Health officers with fogging machines started to douse areas specifically at educational institutions on Thursday (May 19), though the fight against mosquitoes in various parts of the province had been ongoing before that and basically had never stopped.
During Phase 1 of the project the following establishments were treated with disinsectant:
- Phuket Vocational College;
- Phuket Polytechnic College;
- Dowroong Wittaya School;
- Muang Phuket Municipal School;
- Kanokkwan Kindergarten.
On May 20, the Public Health and Environment Division stuff proceeded to fog the following schools:
- Ban Samkong Municipal School;
- Southern Business Administration Vocational College (SBAC);
- Phuket Technological College;
- Wittaya Sathit Phuket School.
As seen in the pictures posted by Phuket City Municipality on its official Facebook page, the treatment is conducted early in the morning, before students arrive at their schools. The authorities do not publish any fogging warnings in advance, yet the Public Health and Environment Division of Phuket City Municipality can be contacted at 076-216929-30 for any relevant enquiries.
Phuket has not experienced any serious dengue outbreaks in recent years, but common sense tells this is no cause for people to let their guard down in protecting themselves from the Aedes species of mosquito, which carries the disease.
“This disease returns every rainy season,” Phuket Provincial health Office (PPHO) Chief Thanit Sermkaew used to remind on a regular basis before COVID-19 topped the agenda overshadowing dengue. The last warning was issued in 2020.
Also, nothing has been heard this year about any campaigns to raise awareness of the disease, though in pre-pandemic times officials used to conduct them every year.
WHAT IS DENGUE FEVER?
Dengue is a mosquito-borne viral disease transmitted by female mosquitoes mainly of the species Aedes aegypti and, to a lesser extent, Ae. Albopictus, the World Health Organization’s (WHO) says. These mosquitoes are also vectors of chikungunya, yellow fever and Zika viruses. Dengue is widespread throughout the tropics.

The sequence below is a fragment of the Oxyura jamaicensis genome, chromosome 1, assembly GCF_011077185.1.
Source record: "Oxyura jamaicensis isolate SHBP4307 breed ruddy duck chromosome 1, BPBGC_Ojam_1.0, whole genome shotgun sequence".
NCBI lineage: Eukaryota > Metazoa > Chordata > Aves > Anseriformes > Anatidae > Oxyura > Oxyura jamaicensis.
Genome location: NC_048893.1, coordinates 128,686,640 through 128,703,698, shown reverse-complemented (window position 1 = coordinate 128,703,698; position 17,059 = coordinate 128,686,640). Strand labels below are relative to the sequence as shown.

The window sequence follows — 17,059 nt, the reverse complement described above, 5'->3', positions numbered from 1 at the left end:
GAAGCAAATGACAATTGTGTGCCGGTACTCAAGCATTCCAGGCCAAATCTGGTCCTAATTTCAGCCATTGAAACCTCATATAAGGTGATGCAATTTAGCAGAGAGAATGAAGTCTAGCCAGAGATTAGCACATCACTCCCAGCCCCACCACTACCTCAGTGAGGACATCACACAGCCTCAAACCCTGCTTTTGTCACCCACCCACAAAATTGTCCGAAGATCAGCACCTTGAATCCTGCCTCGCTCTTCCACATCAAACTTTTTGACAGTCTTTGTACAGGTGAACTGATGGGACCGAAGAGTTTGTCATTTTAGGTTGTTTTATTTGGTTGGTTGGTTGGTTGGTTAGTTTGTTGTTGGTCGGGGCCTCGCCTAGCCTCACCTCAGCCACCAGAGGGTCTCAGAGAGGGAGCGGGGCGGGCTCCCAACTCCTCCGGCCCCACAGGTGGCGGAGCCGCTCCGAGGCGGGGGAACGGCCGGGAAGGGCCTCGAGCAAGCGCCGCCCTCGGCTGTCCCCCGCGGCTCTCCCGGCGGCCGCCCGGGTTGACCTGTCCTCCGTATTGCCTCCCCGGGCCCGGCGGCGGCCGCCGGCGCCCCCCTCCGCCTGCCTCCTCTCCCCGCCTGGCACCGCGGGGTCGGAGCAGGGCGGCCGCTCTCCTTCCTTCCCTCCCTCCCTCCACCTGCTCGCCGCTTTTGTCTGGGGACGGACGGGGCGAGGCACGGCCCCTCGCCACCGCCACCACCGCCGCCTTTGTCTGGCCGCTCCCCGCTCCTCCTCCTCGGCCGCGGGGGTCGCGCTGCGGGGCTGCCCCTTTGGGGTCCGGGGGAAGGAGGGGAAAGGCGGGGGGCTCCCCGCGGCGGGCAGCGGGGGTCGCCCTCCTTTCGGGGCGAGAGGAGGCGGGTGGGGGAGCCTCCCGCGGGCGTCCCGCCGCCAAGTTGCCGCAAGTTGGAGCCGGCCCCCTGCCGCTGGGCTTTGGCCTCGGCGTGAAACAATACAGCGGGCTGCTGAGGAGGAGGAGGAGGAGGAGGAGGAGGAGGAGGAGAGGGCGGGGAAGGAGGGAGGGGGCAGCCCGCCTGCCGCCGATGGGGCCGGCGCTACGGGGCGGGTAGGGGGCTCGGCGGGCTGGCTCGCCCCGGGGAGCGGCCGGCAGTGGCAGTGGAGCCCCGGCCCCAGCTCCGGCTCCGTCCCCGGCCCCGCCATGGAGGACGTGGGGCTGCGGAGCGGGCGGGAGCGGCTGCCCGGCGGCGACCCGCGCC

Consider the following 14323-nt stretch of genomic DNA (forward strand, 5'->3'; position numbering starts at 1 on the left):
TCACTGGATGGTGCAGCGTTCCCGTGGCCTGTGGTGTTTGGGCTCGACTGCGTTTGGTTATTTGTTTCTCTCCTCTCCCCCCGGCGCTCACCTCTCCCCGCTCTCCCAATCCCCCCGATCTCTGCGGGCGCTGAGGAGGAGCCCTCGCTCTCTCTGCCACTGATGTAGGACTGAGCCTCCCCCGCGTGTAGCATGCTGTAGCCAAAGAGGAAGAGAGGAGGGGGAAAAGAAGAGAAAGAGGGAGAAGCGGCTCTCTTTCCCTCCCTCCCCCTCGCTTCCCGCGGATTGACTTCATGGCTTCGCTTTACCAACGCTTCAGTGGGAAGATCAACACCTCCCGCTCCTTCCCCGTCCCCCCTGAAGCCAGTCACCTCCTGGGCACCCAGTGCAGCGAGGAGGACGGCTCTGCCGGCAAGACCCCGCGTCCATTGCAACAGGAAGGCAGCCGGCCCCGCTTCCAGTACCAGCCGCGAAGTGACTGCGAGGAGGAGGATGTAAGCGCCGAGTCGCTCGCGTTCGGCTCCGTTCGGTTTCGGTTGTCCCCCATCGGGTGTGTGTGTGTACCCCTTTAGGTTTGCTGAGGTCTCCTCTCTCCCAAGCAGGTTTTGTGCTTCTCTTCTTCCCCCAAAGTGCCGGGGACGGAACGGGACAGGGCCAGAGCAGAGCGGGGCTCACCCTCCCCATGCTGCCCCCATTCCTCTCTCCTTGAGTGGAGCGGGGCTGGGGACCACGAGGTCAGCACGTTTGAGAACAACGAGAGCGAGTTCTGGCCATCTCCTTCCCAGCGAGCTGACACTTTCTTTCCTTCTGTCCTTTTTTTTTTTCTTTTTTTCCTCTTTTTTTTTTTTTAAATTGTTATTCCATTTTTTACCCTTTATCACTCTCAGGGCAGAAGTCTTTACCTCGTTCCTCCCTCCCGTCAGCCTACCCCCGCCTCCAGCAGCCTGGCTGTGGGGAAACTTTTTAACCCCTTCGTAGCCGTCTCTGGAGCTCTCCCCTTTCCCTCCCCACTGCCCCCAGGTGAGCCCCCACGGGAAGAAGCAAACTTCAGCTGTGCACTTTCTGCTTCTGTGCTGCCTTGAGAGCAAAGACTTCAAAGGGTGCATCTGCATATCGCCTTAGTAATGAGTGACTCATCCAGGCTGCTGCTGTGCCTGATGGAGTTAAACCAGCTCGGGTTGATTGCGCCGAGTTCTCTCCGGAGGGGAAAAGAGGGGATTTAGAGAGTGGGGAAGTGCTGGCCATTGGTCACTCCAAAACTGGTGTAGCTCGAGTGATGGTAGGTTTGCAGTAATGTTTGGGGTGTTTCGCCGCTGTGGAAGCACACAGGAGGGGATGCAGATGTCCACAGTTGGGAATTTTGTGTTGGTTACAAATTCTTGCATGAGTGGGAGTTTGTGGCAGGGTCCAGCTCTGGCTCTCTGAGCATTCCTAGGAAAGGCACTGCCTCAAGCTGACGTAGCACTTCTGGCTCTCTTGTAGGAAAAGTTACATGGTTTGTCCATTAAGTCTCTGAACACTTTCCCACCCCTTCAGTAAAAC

Mild dengue fever causes a high fever and flu-like symptoms. The severe form of dengue fever, also known as dengue hemorrhagic fever, can cause internal bleeding, a sudden drop in blood pressure, organ failure and death.
Dengue should be suspected when a high fever (40°C/104°F) is accompanied by 2 of the following symptoms during the febrile phase (2-7 days):
- Severe headache;
- Pain behind the eyes;
- Muscle and joint pains;
- Swollen glands;
“The COVID-19 pandemic is placing immense pressure on health care and management systems worldwide. WHO has emphasised the importance of sustaining efforts to prevent, detect and treat vector-borne diseases during this pandemic such as dengue and other arboviral diseases, as case numbers increase in several countries and place urban populations at highest risk for both diseases. The combined impact of the COVID-19 and dengue epidemics could have devastating consequences on the populations at risk,” WHO warns.
To protect themselves from dengue, people are urged to clear all standing water from around their homes, keep their houses clean, including by simple tasks such as keeping clothes folded and stored properly, and by keeping unused flower pots and buckets turned upside down.
In addition, mosquito bites can be prevented by wearing long-sleeved shirts or trousers and using different types of mosquito repellents widely available at shops and stores.
Any people who believe they might be suffering from dengue should seek medical treatment immediately as early detection of disease progression and access to proper medical care lower fatality rates of severe dengue to below 1%.
There is no specific treatment for dengue or dengue hemorrhagic fever. The first dengue vaccine, Dengvaxia by Sanofi Pasteur, was licensed in December 2015 and has now been approved by regulatory authorities in approximately 20 countries including Thailand.